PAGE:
1. LimeTripBlog's Avatar
    Till date the costlest app was dead space and Rdm+, now there is this app called PFW or Pro Football Pics which cost Rs4201.65 i.e, $93.37. Would you pay so much for this app

    Here are the screen shot
    Last edited by LimeTripBlog; 01-27-12 at 11:49 AM.
    09-21-11 12:41 AM
  2. Fret Madden's Avatar
    Till date the costlest app was dead space and Rdm+, now there is this app called PFW or Pro Football Pics which cost Rs4201.65 i.e, $93.37. Would you pay so much for this app

    Here are the screen shot
    Garmin Mobile for BlackBerry still costs $99.99USD, whether it's available for PlayBook I'm not sure.
    09-21-11 01:11 AM
  3. LimeTripBlog's Avatar
    Garmin Mobile for BlackBerry still costs $99.99USD, whether it's available for PlayBook I'm not sure.
    Garmin Mobile App not available for playbook.
    There is another app Share Plus Office Client for PB which is $31.11 i was wrong about DeadSpace and Rdm+ being the costliest
    09-21-11 01:24 AM
  4. Fret Madden's Avatar
    Garmin Mobile App not available for playbook.
    There is another app Share Plus Office Client for PB which is $31.11 i was wrong about DeadSpace and Rdm+ being the costliest
    Some are worth it, some aren't.
    09-21-11 01:31 AM
  5. LimeTripBlog's Avatar
    Some are worth it, some aren't.
    I agree with you completely, some app developers are kind enough to include trail version. I think RIM should make a rule that all costly app say above $10 should come with a trial version.
    09-21-11 01:37 AM
  6. Fret Madden's Avatar
    I agree with you completely, some app developers are kind enough to include trail version. I think RIM should make a rule that all costly app say above $10 should come with a trial version.
    Nothing like paying for an app only to realize you don't like it after all or that it messes up your device.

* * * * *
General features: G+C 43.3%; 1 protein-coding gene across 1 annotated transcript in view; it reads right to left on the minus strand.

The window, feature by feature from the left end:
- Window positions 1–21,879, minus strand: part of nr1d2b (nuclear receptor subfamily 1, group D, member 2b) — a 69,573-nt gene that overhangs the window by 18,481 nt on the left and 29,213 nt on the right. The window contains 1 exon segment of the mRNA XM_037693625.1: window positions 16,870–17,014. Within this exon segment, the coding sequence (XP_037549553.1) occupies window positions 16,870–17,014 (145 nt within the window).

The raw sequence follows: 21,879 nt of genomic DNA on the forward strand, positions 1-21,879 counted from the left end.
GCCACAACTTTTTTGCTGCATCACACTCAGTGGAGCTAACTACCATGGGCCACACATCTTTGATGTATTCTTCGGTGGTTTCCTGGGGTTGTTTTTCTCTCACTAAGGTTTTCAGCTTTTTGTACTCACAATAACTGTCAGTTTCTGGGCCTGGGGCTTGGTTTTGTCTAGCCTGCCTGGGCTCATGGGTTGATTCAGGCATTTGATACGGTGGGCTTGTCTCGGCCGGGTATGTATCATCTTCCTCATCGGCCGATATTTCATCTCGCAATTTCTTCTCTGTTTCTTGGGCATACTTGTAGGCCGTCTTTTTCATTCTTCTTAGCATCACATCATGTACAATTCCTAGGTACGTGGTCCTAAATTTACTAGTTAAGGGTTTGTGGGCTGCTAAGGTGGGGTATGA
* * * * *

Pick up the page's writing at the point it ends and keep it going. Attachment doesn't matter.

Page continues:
09-21-11 01:51 AM
  7. BuzzStarField's Avatar
    Some are worth it, some aren't.
    Are low prices killing the digital marketplace?

    I wonder how the average consumer determines how much an app is worth. The vast majority of paid apps are priced in the lowest tiers. There is no relationship between an apps complexity its selling price. Thee is no relationship between the effort needed to bring an app to market and the price that can be charged for it.

    In a market where a $5:00 price is considered to be "high" there is little incentive (other than pride and vanity) for a developer to put a lot of work into an app. Competition is fierce. In almost every category, there is a free app that "spoils" the market for a professional developer (who wants to make a living).
    09-21-11 10:11 AM
  8. bbqkid8's Avatar
    I was really considering the $90 PFW app after downloading their NFL Insider app. If you bet on NFL games (or any other professional sport in general), you'll find that these professional line setters/gamblers will give you their tips and for sure picks of the week. They aren't 100%, but they have statistics to back up their picks... and generally, to get their picks you have to pay a premium because you can potentially win a lot of money in return.
    09-21-11 11:49 AM
  9. Fret Madden's Avatar
    Are low prices killing the digital marketplace?

    I wonder how the average consumer determines how much an app is worth. The vast majority of paid apps are priced in the lowest tiers. There is no relationship between an apps complexity its selling price. Thee is no relationship between the effort needed to bring an app to market and the price that can be charged for it.

    In a market where a $5:00 price is considered to be "high" there is little incentive (other than pride and vanity) for a developer to put a lot of work into an app. Competition is fierce. In almost every category, there is a free app that "spoils" the market for a professional developer (who wants to make a living).
    Depends on how well the lesser option is if it's competeing with an expensive app - some free/cheap apps are actually cheap comparitively and the user has a choice between shelling out some cash or dealing with a device made problematic by bad coding. The dev that's going to bank is the one who sells a great product at a lower price than their competition without going so low that it's unprofitibale.
    09-21-11 12:21 PM
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